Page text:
Here is Benjamin's haul of ribbons from the Parish, District, and State Livestock Shows for 2015. The three on the left are from State.  After placing Seventh in Showmanship, he went on to get Fifth place in the Jersey heifer class and Second Place in Louisiana Bred Jersey heifer.
It's really not about the ribbons, though.  It is about making memories and putting your efforts into a project that teaches work ethic, responsibility, patience, time-management, character-building, budgeting and compassion - all valuable traits that will serve them well throughout adulthood.  They are indeed Learning By Doing - which just so happens to be the 4-H Motto!

Tuesday, February 24, 2015

Broccoli from Another Planet

You probably have "old stand-by's" in your garden - like tomatoes, potatoes, cucumbers, and green beans and every single year without fail, you plant them. You like certain varieties and you swear by them.  I'm like that too, but I also have an unofficial experimental plot where I plant odd things.  I find these odd varieties while perusing seed catalogs on dreary, wet, cold winter days while sitting in front of the fireplace.

This year I planted some purple cauliflower, some green cauliflower, and this oddity - Romanesco Broccoli.  It literally means broccoli from Rome because it originated in Italy.

Romanesco looks like a cross between a broccoli and a cauliflower, but if you look really close (and I wish I had a better camera to show you), it is very, very strange looking.  It has many points on it that are made up of spiral buds that are arranged in other spirals.  Those spirals make up curious patterns.

Up until it creates its head, you might easily mistake the plant for a normal broccoli or cauliflower plant, but then when it starts growing its head, you know immediately that this is not your everyday, run-of-the-mill broccoli.  No, this thing looks like it is truly from another planet.  Luke Skywalker, from Star Wars, was a farm boy on the planet Tatooine before rising to fame.  Yes, I'll bet this is what Luke probably grew before becoming a Jedi.
Romanesco spirals
Have you ever noticed that so many things in nature have patterns that are distinct and orderly in a mathematical arrangement?  Things like the pattern on pine cones, pineapples, artichokes, sunflowers, and romanesco...  Looking at things like this is evidence to me of a Divine Creator. Things like this just couldn't have been created by accident.

In fact, since we're talking about "Broccoli from Rome," I thought this verse is quite appropriate:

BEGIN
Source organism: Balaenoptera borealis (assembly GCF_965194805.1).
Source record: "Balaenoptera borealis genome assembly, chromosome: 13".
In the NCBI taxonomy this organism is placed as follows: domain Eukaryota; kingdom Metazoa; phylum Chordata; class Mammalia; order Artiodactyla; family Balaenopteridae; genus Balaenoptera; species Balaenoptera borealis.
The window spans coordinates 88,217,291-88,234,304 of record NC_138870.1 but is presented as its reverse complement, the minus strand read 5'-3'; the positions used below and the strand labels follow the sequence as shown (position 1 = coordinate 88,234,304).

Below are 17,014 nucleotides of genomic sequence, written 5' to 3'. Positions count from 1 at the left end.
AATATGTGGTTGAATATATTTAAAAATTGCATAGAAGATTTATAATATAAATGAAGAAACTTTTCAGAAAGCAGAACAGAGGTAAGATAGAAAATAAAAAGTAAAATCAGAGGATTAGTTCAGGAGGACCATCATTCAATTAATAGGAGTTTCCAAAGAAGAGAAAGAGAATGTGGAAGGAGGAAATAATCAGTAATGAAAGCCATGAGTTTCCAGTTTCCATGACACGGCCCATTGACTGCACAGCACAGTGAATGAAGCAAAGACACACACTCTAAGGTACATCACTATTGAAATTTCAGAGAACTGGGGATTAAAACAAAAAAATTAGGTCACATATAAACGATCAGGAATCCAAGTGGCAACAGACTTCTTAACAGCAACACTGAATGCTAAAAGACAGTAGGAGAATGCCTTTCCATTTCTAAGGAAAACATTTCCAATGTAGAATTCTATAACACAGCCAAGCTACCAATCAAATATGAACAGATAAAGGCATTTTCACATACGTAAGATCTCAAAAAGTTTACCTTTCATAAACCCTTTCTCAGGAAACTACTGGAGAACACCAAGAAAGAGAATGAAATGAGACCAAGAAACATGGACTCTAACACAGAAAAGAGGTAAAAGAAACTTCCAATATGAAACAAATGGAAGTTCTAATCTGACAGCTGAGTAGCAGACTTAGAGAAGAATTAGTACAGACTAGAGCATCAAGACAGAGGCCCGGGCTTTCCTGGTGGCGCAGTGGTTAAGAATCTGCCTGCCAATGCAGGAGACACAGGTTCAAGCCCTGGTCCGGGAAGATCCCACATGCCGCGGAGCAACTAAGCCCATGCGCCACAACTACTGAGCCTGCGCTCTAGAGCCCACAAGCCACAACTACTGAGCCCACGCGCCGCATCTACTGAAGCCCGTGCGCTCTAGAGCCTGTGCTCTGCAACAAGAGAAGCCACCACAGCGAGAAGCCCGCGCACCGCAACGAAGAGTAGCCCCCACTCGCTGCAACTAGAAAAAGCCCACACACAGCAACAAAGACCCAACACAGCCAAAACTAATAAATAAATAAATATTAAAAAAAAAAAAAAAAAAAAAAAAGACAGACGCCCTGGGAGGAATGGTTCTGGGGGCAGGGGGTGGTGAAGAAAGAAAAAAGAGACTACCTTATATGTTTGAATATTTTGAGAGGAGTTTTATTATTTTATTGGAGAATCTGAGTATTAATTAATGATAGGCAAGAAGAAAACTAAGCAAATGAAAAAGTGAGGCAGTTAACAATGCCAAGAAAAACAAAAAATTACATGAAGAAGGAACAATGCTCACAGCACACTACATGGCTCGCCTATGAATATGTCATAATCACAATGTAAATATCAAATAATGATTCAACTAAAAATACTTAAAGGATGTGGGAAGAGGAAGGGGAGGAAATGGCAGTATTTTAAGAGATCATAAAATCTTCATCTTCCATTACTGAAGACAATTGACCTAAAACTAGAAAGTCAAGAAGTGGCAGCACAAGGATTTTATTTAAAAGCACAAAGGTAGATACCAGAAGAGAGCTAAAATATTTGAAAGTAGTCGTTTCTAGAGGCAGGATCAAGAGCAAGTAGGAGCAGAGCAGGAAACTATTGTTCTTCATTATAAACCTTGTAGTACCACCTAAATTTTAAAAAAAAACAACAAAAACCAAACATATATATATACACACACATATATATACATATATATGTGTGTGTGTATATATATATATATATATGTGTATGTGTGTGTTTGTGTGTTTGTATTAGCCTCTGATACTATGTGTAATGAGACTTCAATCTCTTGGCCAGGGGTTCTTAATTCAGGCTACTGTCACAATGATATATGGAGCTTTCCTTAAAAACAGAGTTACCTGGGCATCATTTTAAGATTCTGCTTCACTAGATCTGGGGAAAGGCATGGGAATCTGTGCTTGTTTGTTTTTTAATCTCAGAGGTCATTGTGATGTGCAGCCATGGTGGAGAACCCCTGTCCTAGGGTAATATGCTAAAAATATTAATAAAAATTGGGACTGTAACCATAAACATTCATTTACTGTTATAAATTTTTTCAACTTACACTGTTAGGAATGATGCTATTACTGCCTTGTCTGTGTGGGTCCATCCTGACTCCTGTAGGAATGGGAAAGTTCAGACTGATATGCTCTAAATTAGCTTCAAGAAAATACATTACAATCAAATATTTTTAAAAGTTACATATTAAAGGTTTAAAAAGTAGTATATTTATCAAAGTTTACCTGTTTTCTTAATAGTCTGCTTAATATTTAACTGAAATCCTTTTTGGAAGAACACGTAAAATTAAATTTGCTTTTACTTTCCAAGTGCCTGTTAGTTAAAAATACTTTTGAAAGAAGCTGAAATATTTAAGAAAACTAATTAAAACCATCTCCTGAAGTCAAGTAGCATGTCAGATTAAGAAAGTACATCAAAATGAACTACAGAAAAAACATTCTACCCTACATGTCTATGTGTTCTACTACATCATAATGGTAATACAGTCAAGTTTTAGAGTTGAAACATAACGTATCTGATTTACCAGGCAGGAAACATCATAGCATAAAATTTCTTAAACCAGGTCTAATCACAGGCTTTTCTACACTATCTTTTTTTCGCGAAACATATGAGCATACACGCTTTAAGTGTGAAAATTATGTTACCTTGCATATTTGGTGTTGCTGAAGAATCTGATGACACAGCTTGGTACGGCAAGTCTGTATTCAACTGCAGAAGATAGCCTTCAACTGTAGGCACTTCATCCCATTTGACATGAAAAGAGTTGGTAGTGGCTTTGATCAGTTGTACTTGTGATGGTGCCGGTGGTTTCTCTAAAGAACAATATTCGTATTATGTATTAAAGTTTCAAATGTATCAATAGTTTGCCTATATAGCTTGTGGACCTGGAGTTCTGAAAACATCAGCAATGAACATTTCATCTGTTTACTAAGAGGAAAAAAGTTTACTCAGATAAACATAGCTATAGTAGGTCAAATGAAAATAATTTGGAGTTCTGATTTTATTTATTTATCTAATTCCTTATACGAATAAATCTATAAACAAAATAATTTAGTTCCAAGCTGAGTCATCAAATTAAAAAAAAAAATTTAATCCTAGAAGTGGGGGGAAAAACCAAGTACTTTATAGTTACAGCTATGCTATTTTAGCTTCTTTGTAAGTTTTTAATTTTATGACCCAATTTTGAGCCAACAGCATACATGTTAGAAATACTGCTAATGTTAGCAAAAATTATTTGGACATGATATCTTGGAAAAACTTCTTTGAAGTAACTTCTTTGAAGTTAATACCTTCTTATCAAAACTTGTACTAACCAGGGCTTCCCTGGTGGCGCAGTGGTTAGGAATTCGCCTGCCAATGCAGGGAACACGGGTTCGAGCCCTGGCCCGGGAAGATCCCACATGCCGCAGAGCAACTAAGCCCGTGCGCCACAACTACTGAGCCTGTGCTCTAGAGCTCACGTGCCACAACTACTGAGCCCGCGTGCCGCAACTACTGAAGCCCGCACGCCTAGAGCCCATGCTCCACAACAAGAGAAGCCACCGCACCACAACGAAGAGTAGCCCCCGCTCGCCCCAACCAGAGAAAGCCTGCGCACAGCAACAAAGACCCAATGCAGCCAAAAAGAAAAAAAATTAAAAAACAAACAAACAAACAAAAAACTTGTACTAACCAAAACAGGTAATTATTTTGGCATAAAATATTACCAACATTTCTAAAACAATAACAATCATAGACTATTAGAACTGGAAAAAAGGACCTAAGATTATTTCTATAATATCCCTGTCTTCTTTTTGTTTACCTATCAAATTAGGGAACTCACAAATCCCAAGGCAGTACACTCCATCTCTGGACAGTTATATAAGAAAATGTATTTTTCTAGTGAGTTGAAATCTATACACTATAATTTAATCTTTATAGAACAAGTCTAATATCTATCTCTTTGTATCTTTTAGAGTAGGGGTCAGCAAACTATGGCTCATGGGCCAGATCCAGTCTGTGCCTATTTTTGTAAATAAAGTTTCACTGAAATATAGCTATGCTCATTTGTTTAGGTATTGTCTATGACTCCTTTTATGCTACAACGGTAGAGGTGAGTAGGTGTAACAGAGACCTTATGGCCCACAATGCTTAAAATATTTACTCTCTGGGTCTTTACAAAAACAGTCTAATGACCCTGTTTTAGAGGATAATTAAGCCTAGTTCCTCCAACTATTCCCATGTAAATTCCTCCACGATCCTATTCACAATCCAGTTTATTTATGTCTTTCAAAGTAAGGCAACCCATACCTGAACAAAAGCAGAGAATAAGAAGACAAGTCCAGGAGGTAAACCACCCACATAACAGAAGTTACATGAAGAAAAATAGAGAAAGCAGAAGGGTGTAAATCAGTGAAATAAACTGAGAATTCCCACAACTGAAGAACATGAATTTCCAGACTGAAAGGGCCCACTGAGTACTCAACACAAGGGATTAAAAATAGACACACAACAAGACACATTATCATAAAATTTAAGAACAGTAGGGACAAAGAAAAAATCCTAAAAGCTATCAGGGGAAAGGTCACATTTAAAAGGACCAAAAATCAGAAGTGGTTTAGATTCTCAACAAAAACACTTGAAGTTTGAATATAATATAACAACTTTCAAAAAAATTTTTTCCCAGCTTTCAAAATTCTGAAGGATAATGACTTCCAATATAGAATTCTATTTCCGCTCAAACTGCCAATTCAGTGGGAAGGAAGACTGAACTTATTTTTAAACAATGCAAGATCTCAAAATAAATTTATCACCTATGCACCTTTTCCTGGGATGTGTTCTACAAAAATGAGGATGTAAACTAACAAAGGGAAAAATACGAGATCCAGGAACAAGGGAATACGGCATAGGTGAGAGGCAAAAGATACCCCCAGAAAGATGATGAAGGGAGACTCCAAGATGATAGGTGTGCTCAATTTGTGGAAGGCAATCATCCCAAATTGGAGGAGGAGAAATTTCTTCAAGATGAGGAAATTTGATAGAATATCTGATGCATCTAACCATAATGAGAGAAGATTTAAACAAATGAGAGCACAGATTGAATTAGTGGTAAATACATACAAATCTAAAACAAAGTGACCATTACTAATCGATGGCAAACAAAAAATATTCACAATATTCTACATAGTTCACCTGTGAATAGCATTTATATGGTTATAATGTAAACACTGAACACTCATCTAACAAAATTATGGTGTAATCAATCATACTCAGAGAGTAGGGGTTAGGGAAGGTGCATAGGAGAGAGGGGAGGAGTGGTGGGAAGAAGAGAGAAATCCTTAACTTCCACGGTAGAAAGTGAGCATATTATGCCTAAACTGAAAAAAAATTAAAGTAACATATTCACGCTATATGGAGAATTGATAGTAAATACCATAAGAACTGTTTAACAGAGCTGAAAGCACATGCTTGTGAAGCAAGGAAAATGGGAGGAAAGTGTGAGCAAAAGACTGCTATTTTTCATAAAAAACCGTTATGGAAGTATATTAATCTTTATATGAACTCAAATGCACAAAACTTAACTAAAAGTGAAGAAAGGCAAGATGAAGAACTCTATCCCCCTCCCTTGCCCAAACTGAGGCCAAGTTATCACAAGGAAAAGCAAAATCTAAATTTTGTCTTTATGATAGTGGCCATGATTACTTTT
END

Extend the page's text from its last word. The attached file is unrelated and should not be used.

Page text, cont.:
For since the creation of the world His invisible attributes, His eternal power and divine nature, have been clearly seen, being understood through what has been made, so that they are without excuse.  Romans 1:20

Well, regardless what it looks like, I harvested some and we're going to taste it soon. It is supposed to have a nutty, delicate taste most similar to cauliflower.  Although we haven't tasted it yet, I'm sure it will be "out of this world."

Monday, February 23, 2015

Love Like Crazy - Happy 50th Anniversary, Mom & Dad

The Gold Standard

On February 20th, my Mom & Dad celebrated their Golden Anniversary.  Fifty Years, wow!  Our extended family wanted to mark this milestone and honor them with a simple reception.  I'm not a party planner and don't know squat about decorating, but I do know who to ask and family members with party planning skills came through with flying colors.

The 50th Anniversary celebration was well attended by family and friends and well-wishers and we spent the afternoon visiting, laughing, and snacking on various cookies and cakes that had our blood sugar spiking to precipitous heights, I'm sure. It was a sweet time, both literally and figuratively.

I got a photo of the happy couple before the crowd arrived.

Happy 50th!
My Dad has a tradition of getting Mom a yellow rose each anniversary - one for each year of marriage.  He was able to locate 50 yellow roses to mark the occasion.

My sister has a cottage industry that she runs out of her home making/decorating cakes and was able to make a beautiful one that tasted great, or so I hear.  It was long gone by the time I drifted over to the cake table.  

Mom & Dad's preacher, Bro. Don, prayed a prayer thanking the Almighty for blessing their many years of marriage and for providing a model of marriage for all in attendance. After thinking about the day, I was amazed that we didn't ask them what the secret was to a successful and happy marriage.  I'll definitely do that, but I'm sure they'd answer - prayer. Lots of prayer!  And that made me think about a country song all about this exact topic.

Lee Brice sings a song called "Love Like Crazy" that encapsulates a good marriage with some timely advice whether you've been married 50 minutes or 50 years.  I've copied the lyrics below with the really important advice in bolded red.

"Love Like Crazy"

They called them crazy when they started out
Said, "Seventeen's too young to know what loves about"
They've been together fifty-eight years now
That's crazy

He brought home sixty-seven bucks a week
Bought a little 2 bedroom house on Maple Street
Where she blessed him with six more mouths to feed
Now that's crazy

Just ask him how he did it
He'll say, "Pull up a seat
It'll only take a minute
To tell you everything"

Be a best friend, tell the truth
And overuse "I love you"
Go to work, do your best
Don't outsmart your common sense
Never let your prayin' knees get lazy
And love like crazy

They called him crazy when he quit his job
Said them home computers, boy, they'll never take off
Well, he sold his one man shop to Microsoft
And they paid like crazy

Just ask him how he made it
He'll tell you faith and sweat
And the heart of a faithful woman
Who never let him forget

Be a best friend, tell the truth
And overuse "I love you"
Go to work, do your best
Don't outsmart your common sense
Never let your prayin' knees get lazy
And love like crazy

Always treat your woman like a lady
Never get to old to call her baby
Never let your prayin' knees get lazy
And love like crazy

They called him crazy when they started out
They've been together fifty-eight years now
Ain't that crazy?

If you click on the arrow below, you can watch the video of the song.

Never let your prayin' knees get lazy!  Indeed...

Happy 50th Anniversary, Mom & Dad.  Thanks for loving like crazy for 50 years. We love you!